On the surface this looks "benign" for want of a better word. However, who determines the "reasonable suspicion?" Will The Guv hire someone new from Florida (as he has before) to determine reasonable suspicion? What recourse does someone have if they're taking a prescribed medication that causes them to test positive. Additionally, there's evidence that eating poppy seeds in food (bagels, lemon poppy seed muffin, etc) will cause the same thing. What's next on the agenda, making those applying for TANF maintain a food diary? All this for $282 a month.

Unemployment is another matter. Most applications are made on line with updates on line. What is Brownbackistan going to do in this case, randomly force people to go to a clinic to be tested, then wait until the results are sent to the State for review? I know seasonal employees who are out of work for 2 or 3 month because of lack of work; they can draw unemployment. Is The Guv going to require them to be tested?

I wonder if they'll establish a political / theocratic purity test to determine who will be tested. Sounds like something The Guv would do. Similar to what the KS DOL was rumored to be doing with interviews right after he took office.


Roland Gunslinger 12 months ago

LOL @ all the people above willing to just let the government trash your 4th Amendment rights. But "hands off" our 2nd Amendment rights.



Haiku_Cuckoo 12 months ago

You mean people are opposed to peeing in a cup in exchange for free money? Heck, I'd do that! Where do I sign up?


TongiJayhawk 12 months ago

I'm conflicted, on one hand I can see why people would want folks tested if they are receiving taxpayer money. But where do you draw the line? Farmers are getting my tax dollars with farm programs. How do we know they don't have a drug problem anymore then someone who needs welfare? How about other business owners who receive taxpayer money for one thing or another? Should they be tested? I don't want my taxpayer money going to feed a drug habits, just not sure this could be done in a just manner. If it's about protecting taxpayers, probably should be all or none.


skinny 12 months ago

I have to be tested to earn it. The government then takes it from me to give to the less fortunate. They too ought to be tested to get (My Money) it!!! Also please note, they do not have to take the drug test, nobody is making them!!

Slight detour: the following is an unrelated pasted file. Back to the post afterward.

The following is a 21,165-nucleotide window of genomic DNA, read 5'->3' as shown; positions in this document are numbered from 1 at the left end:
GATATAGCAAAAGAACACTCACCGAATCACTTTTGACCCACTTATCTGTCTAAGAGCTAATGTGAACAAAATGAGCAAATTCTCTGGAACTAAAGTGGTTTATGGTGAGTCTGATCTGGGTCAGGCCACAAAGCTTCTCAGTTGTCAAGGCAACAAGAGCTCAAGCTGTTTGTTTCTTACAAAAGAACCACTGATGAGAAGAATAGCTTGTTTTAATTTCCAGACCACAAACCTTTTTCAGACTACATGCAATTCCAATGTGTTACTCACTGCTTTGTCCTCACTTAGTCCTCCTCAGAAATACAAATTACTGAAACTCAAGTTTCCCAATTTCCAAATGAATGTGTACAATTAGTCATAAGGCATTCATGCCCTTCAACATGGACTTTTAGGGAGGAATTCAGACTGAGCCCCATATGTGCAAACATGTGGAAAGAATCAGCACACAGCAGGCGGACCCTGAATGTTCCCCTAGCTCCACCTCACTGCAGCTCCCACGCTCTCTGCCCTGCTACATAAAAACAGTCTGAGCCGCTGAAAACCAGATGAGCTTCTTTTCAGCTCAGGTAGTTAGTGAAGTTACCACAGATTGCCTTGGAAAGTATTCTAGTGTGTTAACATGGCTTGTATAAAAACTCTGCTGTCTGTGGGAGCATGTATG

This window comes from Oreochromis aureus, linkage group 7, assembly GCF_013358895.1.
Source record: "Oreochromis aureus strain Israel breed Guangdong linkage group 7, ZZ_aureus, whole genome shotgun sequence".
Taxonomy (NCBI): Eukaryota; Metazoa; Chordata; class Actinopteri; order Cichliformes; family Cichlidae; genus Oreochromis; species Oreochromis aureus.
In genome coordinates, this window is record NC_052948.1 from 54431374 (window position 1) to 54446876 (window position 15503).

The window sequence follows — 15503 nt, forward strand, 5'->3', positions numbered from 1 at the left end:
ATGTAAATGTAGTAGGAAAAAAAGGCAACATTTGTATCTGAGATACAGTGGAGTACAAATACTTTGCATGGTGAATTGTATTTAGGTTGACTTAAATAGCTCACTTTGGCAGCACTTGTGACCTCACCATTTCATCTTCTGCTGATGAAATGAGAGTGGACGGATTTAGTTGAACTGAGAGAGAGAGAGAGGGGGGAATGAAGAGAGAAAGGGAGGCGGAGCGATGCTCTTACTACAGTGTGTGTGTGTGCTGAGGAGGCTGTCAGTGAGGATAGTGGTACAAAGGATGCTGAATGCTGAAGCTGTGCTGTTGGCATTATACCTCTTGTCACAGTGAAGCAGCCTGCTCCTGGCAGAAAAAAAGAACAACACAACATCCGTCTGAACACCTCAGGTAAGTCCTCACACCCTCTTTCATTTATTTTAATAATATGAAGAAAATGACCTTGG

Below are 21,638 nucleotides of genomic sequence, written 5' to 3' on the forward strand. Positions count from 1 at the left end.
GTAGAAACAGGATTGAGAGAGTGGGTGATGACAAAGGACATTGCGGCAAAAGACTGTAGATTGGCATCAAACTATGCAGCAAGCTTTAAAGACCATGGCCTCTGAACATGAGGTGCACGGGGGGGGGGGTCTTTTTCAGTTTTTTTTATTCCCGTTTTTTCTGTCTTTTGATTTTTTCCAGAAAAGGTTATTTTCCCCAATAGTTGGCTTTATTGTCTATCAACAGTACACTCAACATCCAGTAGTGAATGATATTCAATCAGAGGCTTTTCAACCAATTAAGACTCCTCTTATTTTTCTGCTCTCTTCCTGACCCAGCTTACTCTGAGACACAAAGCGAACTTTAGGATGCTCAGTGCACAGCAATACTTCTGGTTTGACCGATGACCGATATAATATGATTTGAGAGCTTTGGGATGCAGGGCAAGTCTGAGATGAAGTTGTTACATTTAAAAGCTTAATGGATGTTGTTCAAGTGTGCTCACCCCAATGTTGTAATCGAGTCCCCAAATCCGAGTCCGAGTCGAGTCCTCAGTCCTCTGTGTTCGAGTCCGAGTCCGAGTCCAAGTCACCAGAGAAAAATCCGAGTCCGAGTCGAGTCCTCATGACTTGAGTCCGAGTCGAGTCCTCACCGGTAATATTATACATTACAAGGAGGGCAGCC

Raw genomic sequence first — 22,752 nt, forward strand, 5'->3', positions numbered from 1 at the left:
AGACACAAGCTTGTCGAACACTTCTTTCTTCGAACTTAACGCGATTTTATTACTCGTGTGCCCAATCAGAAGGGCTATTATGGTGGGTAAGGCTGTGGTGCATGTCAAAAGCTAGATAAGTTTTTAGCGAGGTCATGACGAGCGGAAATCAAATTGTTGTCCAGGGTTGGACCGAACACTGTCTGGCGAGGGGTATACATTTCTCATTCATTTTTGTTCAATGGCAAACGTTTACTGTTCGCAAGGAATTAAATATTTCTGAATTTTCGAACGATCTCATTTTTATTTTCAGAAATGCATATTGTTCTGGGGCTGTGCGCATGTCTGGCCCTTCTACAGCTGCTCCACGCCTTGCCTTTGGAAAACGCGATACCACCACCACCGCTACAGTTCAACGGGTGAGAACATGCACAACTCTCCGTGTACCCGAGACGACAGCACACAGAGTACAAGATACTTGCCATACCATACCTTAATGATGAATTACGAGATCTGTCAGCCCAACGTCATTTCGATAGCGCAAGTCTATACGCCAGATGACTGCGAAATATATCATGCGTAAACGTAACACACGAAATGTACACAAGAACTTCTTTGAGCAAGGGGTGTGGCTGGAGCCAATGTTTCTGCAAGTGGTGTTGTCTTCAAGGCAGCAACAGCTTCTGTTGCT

Bob_Keeshan 12 months ago

It is neither hassle nor a help.

It is a big, expensive government program that will cost millions in taxpayer dollars to achieve few if any results. It is literally more wasteful than a $600 hammer at the Pentagon.

Yay conservatives! Yay Tea Partiers!


oldexbeat 12 months ago

weed smoked stays in body 20-30 days -- meth -- what 3 days or so. Yup, this is a program against those that smoke weed. Period. Even though it is now legal in the next state over.

Guess that means Brownback isn't a libertarian. LOL. Clearly, making people suffer is part of his religion. Brownbackistan is the Hell Circle of Kansas. Does Sammy wear those weird metal things digging into his white soft legs and back ? Are there photographs of Brownback in a swimming suit ? No ? Hmmmm....

PS why do these rightwing nuts only care about the 2nd amendment ? I mean, the 1st, 4th, the 5th, etc., just don't matter to them. In fact, I suggest they don't understand them at all. Just holding a big gun -- that they understand. Keeping their churches out of my government, no....that is beyond them.


Scut Farkus 12 months ago

No worries, just switch to alcohol and drink yourself into oblivion. You will still get your benefits.


Norm Jennings 12 months ago

"There are provisions in the law to steer payments through another person to ensure that a child's benefits are continued"